Now she is part of a group within the union that calls itself *Detroit Teachers for Fairness and Equity.* Their mission, as fellow member Asenath Jones describes it, is *to lead our union back to greatness.* They are what education reformers might call teacher leaders, and they are all too aware that their skills and knowledge would command far more pay if they gave up on on Detroit and decamped for the suburbs. But for now they’re hanging in and fighting on.
If you ain’t Dutch, you ain’t much
It was time for me to head west, to Michigan’s second capital: Grand Rapids. I took the DeVos Place exit, passing by the DeVos Place Convention Center and the DeVos Performance Hall. At the Amway Grand Plaza Hotel, I stood in rapt awe before the enormous portraits of Richard DeVos Sr. and his Amway cofounder, Jay Van Andel. I went to Ada, home to Dick and Betsy, and to the sprawling headquarters of Amway, the multi-level marketing behemoth that is now enriching its third generation of DeVoses. And at Grand Valley State University, I walked along the Edgar D. Prince promenade, named for Betsy’s father, who made his fortune manufacturing dashboard cupholders and lighted visor mirrors, and whose rabid anti-New Deal vision his daughter is so successfully carrying out today.
I was headed to Grand Valley’s charter schools office, part of the powerful nexus of DeVos money, charter schools and lobbyists that is increasingly determining the future of Detroit’s schools, and by extension, the city itself. This was to be my very last interview, and I’d been tempted to cancel it. My meeting with the Michigan Association of Public School Academies earlier in my trip had been testy to the point of acrimony, and on this, the eighth day of my adventure, I knew that my good behavior reserves were running dangerously low. Tim Wood, who oversees Grand Valley’s charter schools office, and Rob Kimball, the deputy director, would be my 42nd and 43rd interviews. But charter authorizers play a huge role in Michigan’s choice landscape, and Grand Valley is the state’s largest, having authorized 73 schools serving 33,000 students. Besides, I’d never met an actual authorizer before.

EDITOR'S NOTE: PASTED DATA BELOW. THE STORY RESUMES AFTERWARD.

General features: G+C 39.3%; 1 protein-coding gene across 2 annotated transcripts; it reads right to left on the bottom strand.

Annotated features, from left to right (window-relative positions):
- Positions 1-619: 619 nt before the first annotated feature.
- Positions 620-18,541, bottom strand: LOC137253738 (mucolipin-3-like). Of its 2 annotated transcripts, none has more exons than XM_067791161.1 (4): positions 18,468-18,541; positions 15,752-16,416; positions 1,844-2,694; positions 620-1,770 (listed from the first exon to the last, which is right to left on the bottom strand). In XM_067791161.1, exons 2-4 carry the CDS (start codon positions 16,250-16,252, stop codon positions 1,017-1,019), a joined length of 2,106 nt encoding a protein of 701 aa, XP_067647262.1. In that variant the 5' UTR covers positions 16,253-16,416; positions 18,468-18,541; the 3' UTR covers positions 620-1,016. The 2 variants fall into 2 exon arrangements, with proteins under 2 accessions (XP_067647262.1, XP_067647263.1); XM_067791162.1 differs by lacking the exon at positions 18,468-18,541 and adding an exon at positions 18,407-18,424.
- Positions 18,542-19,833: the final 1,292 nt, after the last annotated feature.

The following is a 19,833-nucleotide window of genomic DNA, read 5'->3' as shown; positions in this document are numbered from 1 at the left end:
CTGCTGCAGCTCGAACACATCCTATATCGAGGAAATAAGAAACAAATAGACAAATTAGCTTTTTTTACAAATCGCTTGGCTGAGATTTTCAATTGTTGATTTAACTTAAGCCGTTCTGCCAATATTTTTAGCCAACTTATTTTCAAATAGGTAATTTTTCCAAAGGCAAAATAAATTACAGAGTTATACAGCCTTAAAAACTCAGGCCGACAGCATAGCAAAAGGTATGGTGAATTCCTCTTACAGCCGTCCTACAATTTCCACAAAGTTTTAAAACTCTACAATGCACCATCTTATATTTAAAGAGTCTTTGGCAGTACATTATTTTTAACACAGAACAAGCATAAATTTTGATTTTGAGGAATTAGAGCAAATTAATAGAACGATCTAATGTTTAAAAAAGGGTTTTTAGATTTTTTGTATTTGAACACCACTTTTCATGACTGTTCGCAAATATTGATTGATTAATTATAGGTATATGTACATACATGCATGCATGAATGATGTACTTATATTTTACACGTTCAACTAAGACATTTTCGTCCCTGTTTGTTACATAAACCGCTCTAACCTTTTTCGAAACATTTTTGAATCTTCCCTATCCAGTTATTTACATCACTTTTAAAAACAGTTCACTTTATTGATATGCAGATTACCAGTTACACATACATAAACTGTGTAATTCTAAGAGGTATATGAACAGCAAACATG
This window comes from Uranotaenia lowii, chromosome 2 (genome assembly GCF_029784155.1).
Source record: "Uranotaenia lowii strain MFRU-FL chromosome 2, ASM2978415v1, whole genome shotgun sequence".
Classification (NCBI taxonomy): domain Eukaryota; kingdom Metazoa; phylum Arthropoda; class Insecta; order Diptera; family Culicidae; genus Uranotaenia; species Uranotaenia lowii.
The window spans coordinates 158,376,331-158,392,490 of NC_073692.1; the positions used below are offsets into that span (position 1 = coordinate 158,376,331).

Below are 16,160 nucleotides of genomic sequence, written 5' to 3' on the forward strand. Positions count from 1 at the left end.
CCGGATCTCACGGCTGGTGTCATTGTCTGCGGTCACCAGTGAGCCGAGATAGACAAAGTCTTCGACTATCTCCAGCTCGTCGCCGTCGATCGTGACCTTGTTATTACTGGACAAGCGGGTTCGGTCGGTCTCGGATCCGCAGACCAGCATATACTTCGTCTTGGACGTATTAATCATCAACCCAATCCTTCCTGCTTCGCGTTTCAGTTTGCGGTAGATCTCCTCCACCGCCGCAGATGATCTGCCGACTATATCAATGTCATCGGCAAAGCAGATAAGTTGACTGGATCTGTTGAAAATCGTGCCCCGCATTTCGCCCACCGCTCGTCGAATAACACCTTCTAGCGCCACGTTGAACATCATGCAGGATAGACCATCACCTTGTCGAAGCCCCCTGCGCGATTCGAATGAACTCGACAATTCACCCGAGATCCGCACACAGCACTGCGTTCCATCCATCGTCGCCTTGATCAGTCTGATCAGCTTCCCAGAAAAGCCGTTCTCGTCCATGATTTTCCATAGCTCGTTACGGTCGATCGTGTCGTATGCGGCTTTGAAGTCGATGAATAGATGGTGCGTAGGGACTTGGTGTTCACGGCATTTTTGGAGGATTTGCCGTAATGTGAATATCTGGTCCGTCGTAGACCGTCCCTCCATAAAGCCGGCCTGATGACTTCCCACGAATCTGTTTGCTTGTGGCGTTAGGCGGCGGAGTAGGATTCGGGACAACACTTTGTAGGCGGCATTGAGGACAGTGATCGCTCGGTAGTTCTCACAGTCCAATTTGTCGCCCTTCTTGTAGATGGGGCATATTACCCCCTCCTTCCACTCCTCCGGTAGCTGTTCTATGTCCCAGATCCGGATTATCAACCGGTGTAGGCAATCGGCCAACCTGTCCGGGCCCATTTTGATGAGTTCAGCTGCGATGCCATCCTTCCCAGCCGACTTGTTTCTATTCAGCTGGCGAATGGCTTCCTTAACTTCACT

We talked for almost an hour and a half. They made the case that Michigan’s regulatory woes have been overstated, and that it’s time to leave behind the assumption that *for-profit* is bad; more than half of their schools are part of the for-profit National Heritage Academies network. While there were a few tense moments, like when Kimball, who oversees Grand Valley’s Detroit *portfolio,* alleged that they are stakeholders in the city because they maintain an office there, these were the exception. The conversation was far more candid than I’d expected; at one point Kimball stated that charter expansion has brought the Detroit Public Schools to its knees. We discussed Betsy DeVos only briefly. Wood said that he was excited about her appointment; that she’s thought about children most of her career. *It’s inaccurate to say that she wants to hurt public schools,* he said. *She likes schools that serve kids well.*
I sensed no particular conviction behind his words, though, and frankly I was tired of talking about Betsy DeVos, so I let it drop. After a while, we just chatted. I told them about where I’d been and who I’d talked to, and that I’d just received an alert from my father, an expert on all subjects, urging me to look into the great Grand Rapids furniture strike of 1911. I was gathering up my things to go when Kimball asked me why it is that Democrats in Michigan are opposed to charter expansion, unlike in so many other states where the cause is bipartisan.
I told him what I’d been hearing all week. That in Michigan it is far more obvious that the Democrats themselves are the ultimate target of the effort to undermine public education. I resisted the urge to editorialize on why I think DeVos represents such a threat to a bipartisan education reform agenda that has bound together Republicans who’d like to crush unions with Democrats who want to weaken them *for the right reasons.* Or that characterizing DeVos as *anti-accountability* misses how eagerly she and her allies embraced Obama’s education reforms when they realized they’d just been given new tools with which to go after public schools and their teachers.
*Kneecapping the unions isn’t the ultimate goal,* I said. *They want to take out the teachers unions because they provide the foot soldiers that get Democrats elected. This is about making Michigan a red state.*
Kimball looked genuinely startled. Outside it had started to snow and I hoped it wasn’t the beginning of the ice storm that was supposed to sweep across the Upper Midwest; I was flying home in the morning.
*Can’t we just find new foot soldiers?* Kimball asked.
I didn’t have an answer. I’m not sure anyone does.